In a recent Wall Street Journal interview, Nigerian finance minister Ngozi Okonjo-Iweala reviewed Nigerian economic issues, notably, that the anticipated sovereign wealth fund would start operating during the next few months, with U.S. $1 billion from the Excess Crude Account to start. She promised a governing council including representatives from civil society, media, and academics would oversee the account “to ensure that the money is transparently invested.”
In other issues, she emphasized the importance of diversifying the economy to create more jobs. (Nigeria’s economy is growing at the rate of 7.4 percent; she said that most of the growth took place in the non-oil sectors of the economy.)
She also referred to the success of the overhaul of the banking system and defended Nigeria’s conversion of 10 percent of its foreign currency reserves from U.S. dollars to yuan last year because of the country’s growing trade with China.
On the controversial fuel subsidy, the finance minister said that the government remains committed to ending it completely. She did acknowledge, however, that the fuel subsidy “is a very emotional issue in Nigeria,” and that the Nigerian people had a “trust deficit” because of the government’s historical misuse of resources.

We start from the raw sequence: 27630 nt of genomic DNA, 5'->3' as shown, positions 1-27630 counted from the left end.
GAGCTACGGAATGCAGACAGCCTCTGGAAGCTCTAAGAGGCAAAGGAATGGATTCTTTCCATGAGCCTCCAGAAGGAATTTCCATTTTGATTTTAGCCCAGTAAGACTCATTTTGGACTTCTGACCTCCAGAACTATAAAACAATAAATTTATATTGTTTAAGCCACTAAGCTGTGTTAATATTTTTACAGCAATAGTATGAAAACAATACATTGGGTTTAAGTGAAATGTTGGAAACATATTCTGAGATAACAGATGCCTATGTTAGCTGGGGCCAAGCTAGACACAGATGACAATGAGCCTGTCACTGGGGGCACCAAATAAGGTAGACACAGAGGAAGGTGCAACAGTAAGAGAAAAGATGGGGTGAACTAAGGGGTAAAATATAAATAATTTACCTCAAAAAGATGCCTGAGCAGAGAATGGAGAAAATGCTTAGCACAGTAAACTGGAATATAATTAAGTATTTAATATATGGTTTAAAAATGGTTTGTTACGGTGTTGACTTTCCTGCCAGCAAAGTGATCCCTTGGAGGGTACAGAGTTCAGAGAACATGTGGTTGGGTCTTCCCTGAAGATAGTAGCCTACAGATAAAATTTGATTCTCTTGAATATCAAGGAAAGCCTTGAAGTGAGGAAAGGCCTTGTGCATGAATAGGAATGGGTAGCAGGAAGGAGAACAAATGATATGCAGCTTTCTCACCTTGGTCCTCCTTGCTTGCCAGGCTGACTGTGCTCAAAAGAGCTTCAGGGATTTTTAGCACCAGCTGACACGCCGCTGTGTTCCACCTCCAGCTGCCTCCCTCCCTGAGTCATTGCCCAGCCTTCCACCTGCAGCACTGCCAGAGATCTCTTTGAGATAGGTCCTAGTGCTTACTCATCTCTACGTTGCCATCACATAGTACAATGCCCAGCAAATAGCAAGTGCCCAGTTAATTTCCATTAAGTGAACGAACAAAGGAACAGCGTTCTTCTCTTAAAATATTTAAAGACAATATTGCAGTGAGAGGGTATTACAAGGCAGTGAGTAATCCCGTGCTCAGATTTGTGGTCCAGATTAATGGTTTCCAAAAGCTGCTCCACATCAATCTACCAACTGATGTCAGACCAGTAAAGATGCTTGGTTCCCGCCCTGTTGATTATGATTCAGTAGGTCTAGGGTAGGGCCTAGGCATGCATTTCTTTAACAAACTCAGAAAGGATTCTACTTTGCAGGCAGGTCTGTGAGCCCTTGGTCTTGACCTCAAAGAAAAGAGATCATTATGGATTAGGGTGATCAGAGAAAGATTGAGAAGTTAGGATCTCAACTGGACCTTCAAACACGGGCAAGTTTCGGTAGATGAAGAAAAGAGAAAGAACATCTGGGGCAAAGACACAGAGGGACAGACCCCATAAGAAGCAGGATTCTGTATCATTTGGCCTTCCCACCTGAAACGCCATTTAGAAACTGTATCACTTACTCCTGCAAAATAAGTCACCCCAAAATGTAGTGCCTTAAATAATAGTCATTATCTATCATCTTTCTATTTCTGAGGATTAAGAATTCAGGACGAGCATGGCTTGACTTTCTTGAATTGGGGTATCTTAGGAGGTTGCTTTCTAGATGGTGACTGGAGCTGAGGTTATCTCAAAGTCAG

Her comments are promising. Okonjo-Iweala’s discussion of the “trust deficit” was frank, and if implemented in the way she describes, the governance of the sovereign wealth fund would introduce a new level of transparency.
Nevertheless, she said nothing about the growth of dire poverty over the past year or income inequality.
Only a few days after the finance minister’s interview, President Jonathan appealed for popular support in countering the Boko Haram insurgency in the North, and Nigeria’s leading opposition figure, Muhammadu Buhari, raised the specter of mayhem if the elections of 2015 are rigged, prompting calls for his arrest which would only further inflame his supporters.
The question remains: how long can the formal economy–as described by the finance minister–be seen in isolation from the insurrection in the north, ethnic and religious violence in the middle belt, and the prospect of renewed militant activity in the oil rich Niger delta?